At University Of Virginia, Efforts Born Of Discredited Story Go On
RENEE MONTAGNE, HOST:
When a Rolling Stone article on campus rape began to fall apart, activists immediately knew the real losers - everyone who's ever been a victim of sexual assault on campus.
STEVE INSKEEP, HOST:
Rolling Stone captured worldwide attention with its story of Jackie. She was a young woman who said she was attacked at a fraternity.
MONTAGNE: But the magazine never contacted the men she accused of attacking her, and the editor now admits the magazine never confirmed several details central to the story.
INSKEEP: And at the University of Virginia, it may be harder now to call attention to a genuine problem. NPR's Jennifer Ludden reports.
JENNIFER LUDDEN, BYLINE: After weeks of national scrutiny since the article came out, few students yesterday wanted to speak with a reporter. Some exchanged wary glances, shook their heads, backed away. Adding to the stress of so much attention, this is finals week.
BRIAN HEAD: One final down, three to go.
LUDDEN: Brian Head is a fourth-year student who took time out to speak on the manicured lawn of the campus designed by Thomas Jefferson. He's in a fraternity and has heard a lot of anger since Rolling Stone called into question its own reporting.
HEAD: People within the fraternity life feel wronged. They've received a disproportionate amount of the blame for sexual assault. And a lot of times, especially in the media, people love to scapegoat fraternities.
LUDDEN: But Head also leads a campus sexual assault peer education group. This story aside, he says, rape is a real problem at UVA. The university's among dozens under federal investigation for mishandling sexual assault complaints. Head doesn't want to see the issue, in his words, swept back under the rug or for people to think nothing happened to the woman at the center of the magazine story.
HEAD: I think that something very, very horrible happened to Jackie. A lot of the facts that were portrayed in the article were not true. But I think that we can't sort of view this as, oh, this was a made-up story because it wasn't.
LUDDEN: Jackie's former roommate also says while she has no evidence, she's convinced Jackie was assaulted. She wrote in the student paper this story is not a hoax, a lie or a scheme. Some worry that accusations it is will keep other victims from speaking out.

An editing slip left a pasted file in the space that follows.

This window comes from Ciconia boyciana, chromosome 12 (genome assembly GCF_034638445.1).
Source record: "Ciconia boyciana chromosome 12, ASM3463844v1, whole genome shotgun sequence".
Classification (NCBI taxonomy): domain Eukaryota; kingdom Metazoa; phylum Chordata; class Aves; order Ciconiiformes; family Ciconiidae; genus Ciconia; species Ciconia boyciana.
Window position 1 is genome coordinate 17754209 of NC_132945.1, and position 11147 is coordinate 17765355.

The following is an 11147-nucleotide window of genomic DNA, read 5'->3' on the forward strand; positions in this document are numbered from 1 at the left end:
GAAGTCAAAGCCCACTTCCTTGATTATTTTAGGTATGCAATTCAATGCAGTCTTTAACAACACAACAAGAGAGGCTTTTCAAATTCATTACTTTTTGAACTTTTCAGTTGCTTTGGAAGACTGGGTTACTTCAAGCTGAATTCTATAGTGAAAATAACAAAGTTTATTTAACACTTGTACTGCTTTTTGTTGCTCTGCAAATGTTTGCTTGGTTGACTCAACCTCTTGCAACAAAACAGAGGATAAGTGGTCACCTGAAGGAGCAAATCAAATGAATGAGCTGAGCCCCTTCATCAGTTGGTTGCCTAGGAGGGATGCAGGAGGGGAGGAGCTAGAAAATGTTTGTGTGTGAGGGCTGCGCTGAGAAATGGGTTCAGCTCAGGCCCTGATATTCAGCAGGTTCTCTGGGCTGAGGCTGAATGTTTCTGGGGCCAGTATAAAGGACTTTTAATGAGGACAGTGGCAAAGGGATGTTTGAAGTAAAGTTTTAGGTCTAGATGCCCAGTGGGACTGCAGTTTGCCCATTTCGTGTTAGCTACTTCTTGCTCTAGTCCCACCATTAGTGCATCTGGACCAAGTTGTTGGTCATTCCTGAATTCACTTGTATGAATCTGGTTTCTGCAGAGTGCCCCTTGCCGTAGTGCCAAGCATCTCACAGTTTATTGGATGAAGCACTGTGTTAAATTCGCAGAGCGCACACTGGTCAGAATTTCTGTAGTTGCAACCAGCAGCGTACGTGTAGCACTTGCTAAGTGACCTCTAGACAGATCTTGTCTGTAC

ASHLEY BROWN: It is, like, a legitimate fear that I have right now - that people are going to be deterred from reporting because they don't want to be crucified by some random reporter that popped out of nowhere.
LUDDEN: Ashley Brown heads another group that supports sexual assault survivors. Despite her fear, though, she doesn't think all the energy of recent weeks will be lost.
BROWN: Quite frankly, our biggest enemy before all this had come out was apathy, both, I think, from the general body and from the administration. And so now they're finally waking up and calling on the people that have an idea of what's going on.
LUDDEN: Brown is now part of a new group - students, alumni, parents and administrators that will review university policy on sexual assault and the culture of Greek life. Monday, President Teresa Sullivan said the university is moving with urgency on a host of short- and long-term changes. And ideas are coming from all over.
ALEXA LIEDKE: Actually, some of them that we received today - very long and excellently written petition.
LUDDEN: Alexa Liedke created the Alliance for Social Change after the Rolling Stone article came out. The petition from alumni of a big sorority calls for trained fraternity members to police their parties for sexual misconduct.
LIEDKE: That way, people within these organizations have a resource that they can go to immediately who is a peer rather than someone they feel would judge them or punish them.
LUDDEN: The art department's also planning to stage a visual representation of sexual violence. Liedke says it's always been something that happens in the dark. Now - love the attention or hate it - it's out in the light, she says, and we want to keep there. Jennifer Ludden, NPR News.
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